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Being a teleradiologist was a nightmare at first, but now it’s my dream job

Practicing in teleradiology is amazing, or it’s your worst nightmare.

How do I know? Because I’ve been in two telerad positions that couldn’t have been more different.

The first one was so unbearable that I left after just a year, thinking I’d never go back to teleradiology again. The second—my current position—is truly my dream job, thanks to great work-life balance, an integrated reading platform, incredible support teams, and reachable colleagues. 

I didn’t plan to start in teleradiology after my radiology residency — But I’m glad I did

I’ll be honest, I had no plans to go into teleradiology straight from residency. However, I fell into it because economic conditions meant choices were slim as I started my career in 2014. It was just a few years after the stock market, crashed and many older radiologists had decided to postpone retirement as they saw their retirement savings diminish. That meant that the job market was hypercompetitive; hospital groups and private practices simply weren’t hiring. I also was in the process of moving from the Midwest to the West Coast, where I didn’t have much of a professional network. For these reasons and more, teleradiology made so much sense. Eight years later, it still does. 

When my shift's done, it’s done. No worklist pressure was my solution to radiologist burnout.

When I was practicing at my community hospital, I was burned out. Toward the end of my time there I dreaded going to work. Even when I wasn’t working, I was thinking about working. I was never able to enjoy my time off or be truly present with my family – they never got the best of me. Today, that’s no longer the case.

Leaving my hospital radiology practice helped me rediscover the joy of medicine

 

For 20 years, my radiology practice was a large part of my life and my identity.

I was a solo practitioner at a small community hospital in Kansas. It was a lot of work, but I adored the people I worked with and I took pride in being the one to serve friends, family, and other familiar faces from my small-town neighborhood.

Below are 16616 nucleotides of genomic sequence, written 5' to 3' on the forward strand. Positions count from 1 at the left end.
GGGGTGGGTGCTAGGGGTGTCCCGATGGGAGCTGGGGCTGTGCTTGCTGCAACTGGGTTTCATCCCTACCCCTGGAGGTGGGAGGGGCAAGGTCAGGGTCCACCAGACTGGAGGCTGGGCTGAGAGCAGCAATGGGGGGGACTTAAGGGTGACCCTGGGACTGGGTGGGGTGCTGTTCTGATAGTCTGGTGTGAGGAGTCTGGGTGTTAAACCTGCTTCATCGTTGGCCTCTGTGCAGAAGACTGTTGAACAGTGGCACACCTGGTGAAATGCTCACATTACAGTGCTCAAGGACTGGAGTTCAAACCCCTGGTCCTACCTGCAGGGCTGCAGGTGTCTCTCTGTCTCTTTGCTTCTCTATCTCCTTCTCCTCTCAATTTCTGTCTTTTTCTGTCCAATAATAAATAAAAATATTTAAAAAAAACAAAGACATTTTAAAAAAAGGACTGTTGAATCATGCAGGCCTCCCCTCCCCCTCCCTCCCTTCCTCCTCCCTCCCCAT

But things quickly went from good to bad when my hospital got caught up in a change of administration and what felt like a subsequent race for profits—a race that I know many other radiologists have felt, too.

The profound negative impact these changes had on my professional and personal life led me to make one of the hardest, but ultimately best, decisions I’ve ever made—to say, “I quit.”

How radiologists can find stability during economic volatility

With the amount of volatility and uncertainty in the U.S. economy, it’s no surprise that even radiologists, who are used to being in high demand, are starting to wonder: How would a recession affect my current employment?

Radiologist Job Interview Best Practices

You’ve found a position at another practice that you’re interested in, and they’ve reached out for an interview. Now what? Maybe it’s been years or even decades since your last interview, or maybe you’re just coming out of a residency or fellowship and this will be your first interview. I can share a bit about what to expect.

Leading the way to beat burnout, vRad launches largest radiologist wellness investment ever

Ask yourself: what is your current practice doing to alleviate burnout? Are they investing in programs to support your professional and personal life? Or does the burden fall on you to figure it all out?

Teaching Residents in Tanzania – An Immensely Rewarding Experience

If you were to travel to the Kilimanjaro Christian Medical Center in Moshi, Tanzania, you would find yourself in the shadow of snowcapped, Mt. Kilimanjaro. At dawn, you would walk through dense vegetation on a rocky and rutted red dirt path to the guarded gate of the doctors’ compound and into a small, spare reading room inside a huge hospital complex known as KCMC. The compound includes a 630-bed public hospital with 1852 students and 1300 staff, a medical school, a research institute and allied health schools. The hospital treats 1000 patients daily. Some travel great distances. Many are terribly ill. 

6 Tips for radiologists to reduce burnout and redefine the path to retirement

When you’re a radiologist, your work isn’t just what you do—it’s who you are.

The career is all-consuming; if you follow a traditional path in private practice, you simply have to come to terms with the fact that you’ll devote your life to it—and for nine years, I did.